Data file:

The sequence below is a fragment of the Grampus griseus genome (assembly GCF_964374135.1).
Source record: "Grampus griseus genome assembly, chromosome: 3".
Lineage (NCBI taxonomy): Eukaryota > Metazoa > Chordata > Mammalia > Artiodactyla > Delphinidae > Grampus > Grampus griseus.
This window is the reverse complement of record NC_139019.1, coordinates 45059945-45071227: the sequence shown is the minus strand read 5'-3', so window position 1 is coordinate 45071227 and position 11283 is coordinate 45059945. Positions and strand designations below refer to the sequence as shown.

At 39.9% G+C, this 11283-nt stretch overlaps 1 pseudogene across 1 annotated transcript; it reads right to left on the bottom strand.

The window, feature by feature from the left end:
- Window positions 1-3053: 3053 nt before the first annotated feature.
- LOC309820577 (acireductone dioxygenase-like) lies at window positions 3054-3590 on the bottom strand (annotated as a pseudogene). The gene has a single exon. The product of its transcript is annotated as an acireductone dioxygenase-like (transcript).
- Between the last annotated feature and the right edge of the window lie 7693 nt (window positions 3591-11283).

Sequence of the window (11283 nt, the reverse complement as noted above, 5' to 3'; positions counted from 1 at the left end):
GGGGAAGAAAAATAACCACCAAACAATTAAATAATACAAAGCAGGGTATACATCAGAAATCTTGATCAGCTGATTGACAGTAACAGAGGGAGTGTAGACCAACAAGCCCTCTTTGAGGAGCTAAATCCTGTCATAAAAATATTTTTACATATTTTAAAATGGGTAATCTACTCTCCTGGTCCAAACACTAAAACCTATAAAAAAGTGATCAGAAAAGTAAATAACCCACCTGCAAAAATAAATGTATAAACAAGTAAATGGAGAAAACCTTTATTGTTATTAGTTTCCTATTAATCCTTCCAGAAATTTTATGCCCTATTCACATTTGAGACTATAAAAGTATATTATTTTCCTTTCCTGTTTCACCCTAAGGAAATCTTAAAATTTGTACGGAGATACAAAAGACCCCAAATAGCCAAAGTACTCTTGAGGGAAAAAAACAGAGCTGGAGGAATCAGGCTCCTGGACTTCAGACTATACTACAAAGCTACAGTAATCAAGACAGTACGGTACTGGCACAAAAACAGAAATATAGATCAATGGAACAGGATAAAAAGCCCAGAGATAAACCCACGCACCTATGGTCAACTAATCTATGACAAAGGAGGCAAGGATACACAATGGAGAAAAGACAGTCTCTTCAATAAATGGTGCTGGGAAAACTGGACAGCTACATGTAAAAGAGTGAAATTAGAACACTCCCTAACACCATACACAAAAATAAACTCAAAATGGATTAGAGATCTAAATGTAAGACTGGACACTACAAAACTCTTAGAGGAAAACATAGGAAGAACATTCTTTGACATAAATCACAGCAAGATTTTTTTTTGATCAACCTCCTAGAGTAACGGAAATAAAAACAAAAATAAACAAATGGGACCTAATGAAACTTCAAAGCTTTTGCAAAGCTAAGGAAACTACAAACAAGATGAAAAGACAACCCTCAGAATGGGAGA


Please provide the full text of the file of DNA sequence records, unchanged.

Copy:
The sequence below is a fragment of the Grampus griseus genome (assembly GCF_964374135.1).
Source record: "Grampus griseus genome assembly, chromosome: 3".
Lineage (NCBI taxonomy): Eukaryota > Metazoa > Chordata > Mammalia > Artiodactyla > Delphinidae > Grampus > Grampus griseus.
This window is the reverse complement of record NC_139019.1, coordinates 45059945-45071227: the sequence shown is the minus strand read 5'-3', so window position 1 is coordinate 45071227 and position 11283 is coordinate 45059945. Positions and strand designations below refer to the sequence as shown.

At 39.9% G+C, this 11283-nt stretch overlaps 1 pseudogene across 1 annotated transcript; it reads right to left on the bottom strand.

The window, feature by feature from the left end:
- Window positions 1-3053: 3053 nt before the first annotated feature.
- LOC309820577 (acireductone dioxygenase-like) lies at window positions 3054-3590 on the bottom strand (annotated as a pseudogene). The gene has a single exon. The product of its transcript is annotated as an acireductone dioxygenase-like (transcript).
- Between the last annotated feature and the right edge of the window lie 7693 nt (window positions 3591-11283).

Sequence of the window (11283 nt, the reverse complement as noted above, 5' to 3'; positions counted from 1 at the left end):
GGGGAAGAAAAATAACCACCAAACAATTAAATAATACAAAGCAGGGTATACATCAGAAATCTTGATCAGCTGATTGACAGTAACAGAGGGAGTGTAGACCAACAAGCCCTCTTTGAGGAGCTAAATCCTGTCATAAAAATATTTTTACATATTTTAAAATGGGTAATCTACTCTCCTGGTCCAAACACTAAAACCTATAAAAAAGTGATCAGAAAAGTAAATAACCCACCTGCAAAAATAAATGTATAAACAAGTAAATGGAGAAAACCTTTATTGTTATTAGTTTCCTATTAATCCTTCCAGAAATTTTATGCCCTATTCACATTTGAGACTATAAAAGTATATTATTTTCCTTTCCTGTTTCACCCTAAGGAAATCTTAAAATTTGTACGGAGATACAAAAGACCCCAAATAGCCAAAGTACTCTTGAGGGAAAAAAACAGAGCTGGAGGAATCAGGCTCCTGGACTTCAGACTATACTACAAAGCTACAGTAATCAAGACAGTACGGTACTGGCACAAAAACAGAAATATAGATCAATGGAACAGGATAAAAAGCCCAGAGATAAACCCACGCACCTATGGTCAACTAATCTATGACAAAGGAGGCAAGGATACACAATGGAGAAAAGACAGTCTCTTCAATAAATGGTGCTGGGAAAACTGGACAGCTACATGTAAAAGAGTGAAATTAGAACACTCCCTAACACCATACACAAAAATAAACTCAAAATGGATTAGAGATCTAAATGTAAGACTGGACACTACAAAACTCTTAGAGGAAAACATAGGAAGAACATTCTTTGACATAAATCACAGCAAGATTTTTTTTTGATCAACCTCCTAGAGTAACGGAAATAAAAACAAAAATAAACAAATGGGACCTAATGAAACTTCAAAGCTTTTGCAAAGCTAAGGAAACTACAAACAAGATGAAAAGACAACCCTCAGAATGGGAGA